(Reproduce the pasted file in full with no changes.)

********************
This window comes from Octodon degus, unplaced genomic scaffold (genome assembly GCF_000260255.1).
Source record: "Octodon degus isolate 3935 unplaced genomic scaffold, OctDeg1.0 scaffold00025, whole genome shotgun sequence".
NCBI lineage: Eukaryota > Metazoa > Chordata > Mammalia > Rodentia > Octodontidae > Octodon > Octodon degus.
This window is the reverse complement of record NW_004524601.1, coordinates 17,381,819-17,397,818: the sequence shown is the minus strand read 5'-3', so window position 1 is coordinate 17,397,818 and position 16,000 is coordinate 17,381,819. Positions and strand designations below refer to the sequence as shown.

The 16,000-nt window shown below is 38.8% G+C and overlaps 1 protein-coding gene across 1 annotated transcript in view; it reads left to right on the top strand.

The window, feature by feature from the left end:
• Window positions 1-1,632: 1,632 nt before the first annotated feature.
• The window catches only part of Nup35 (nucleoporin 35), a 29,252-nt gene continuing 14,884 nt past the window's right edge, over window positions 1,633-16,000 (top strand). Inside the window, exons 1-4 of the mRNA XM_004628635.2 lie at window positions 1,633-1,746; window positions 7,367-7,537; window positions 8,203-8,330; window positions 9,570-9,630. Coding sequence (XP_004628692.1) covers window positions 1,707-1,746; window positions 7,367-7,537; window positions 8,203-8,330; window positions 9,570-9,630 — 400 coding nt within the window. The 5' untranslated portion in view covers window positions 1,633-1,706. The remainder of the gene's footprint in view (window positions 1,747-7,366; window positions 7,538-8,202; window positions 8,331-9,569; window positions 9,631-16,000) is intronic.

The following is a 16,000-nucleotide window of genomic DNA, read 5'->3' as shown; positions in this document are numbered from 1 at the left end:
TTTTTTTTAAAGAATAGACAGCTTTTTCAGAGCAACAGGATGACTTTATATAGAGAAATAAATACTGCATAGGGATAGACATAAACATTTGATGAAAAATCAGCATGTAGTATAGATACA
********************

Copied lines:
This window comes from Octodon degus, unplaced genomic scaffold (genome assembly GCF_000260255.1).
Source record: "Octodon degus isolate 3935 unplaced genomic scaffold, OctDeg1.0 scaffold00025, whole genome shotgun sequence".
NCBI lineage: Eukaryota > Metazoa > Chordata > Mammalia > Rodentia > Octodontidae > Octodon > Octodon degus.
This window is the reverse complement of record NW_004524601.1, coordinates 17,381,819-17,397,818: the sequence shown is the minus strand read 5'-3', so window position 1 is coordinate 17,397,818 and position 16,000 is coordinate 17,381,819. Positions and strand designations below refer to the sequence as shown.

The 16,000-nt window shown below is 38.8% G+C and overlaps 1 protein-coding gene across 1 annotated transcript in view; it reads left to right on the top strand.

The window, feature by feature from the left end:
• Window positions 1-1,632: 1,632 nt before the first annotated feature.
• The window catches only part of Nup35 (nucleoporin 35), a 29,252-nt gene continuing 14,884 nt past the window's right edge, over window positions 1,633-16,000 (top strand). Inside the window, exons 1-4 of the mRNA XM_004628635.2 lie at window positions 1,633-1,746; window positions 7,367-7,537; window positions 8,203-8,330; window positions 9,570-9,630. Coding sequence (XP_004628692.1) covers window positions 1,707-1,746; window positions 7,367-7,537; window positions 8,203-8,330; window positions 9,570-9,630 — 400 coding nt within the window. The 5' untranslated portion in view covers window positions 1,633-1,706. The remainder of the gene's footprint in view (window positions 1,747-7,366; window positions 7,538-8,202; window positions 8,331-9,569; window positions 9,631-16,000) is intronic.

The following is a 16,000-nucleotide window of genomic DNA, read 5'->3' as shown; positions in this document are numbered from 1 at the left end:
TTTTTTTTAAAGAATAGACAGCTTTTTCAGAGCAACAGGATGACTTTATATAGAGAAATAAATACTGCATAGGGATAGACATAAACATTTGATGAAAAATCAGCATGTAGTATAGATACA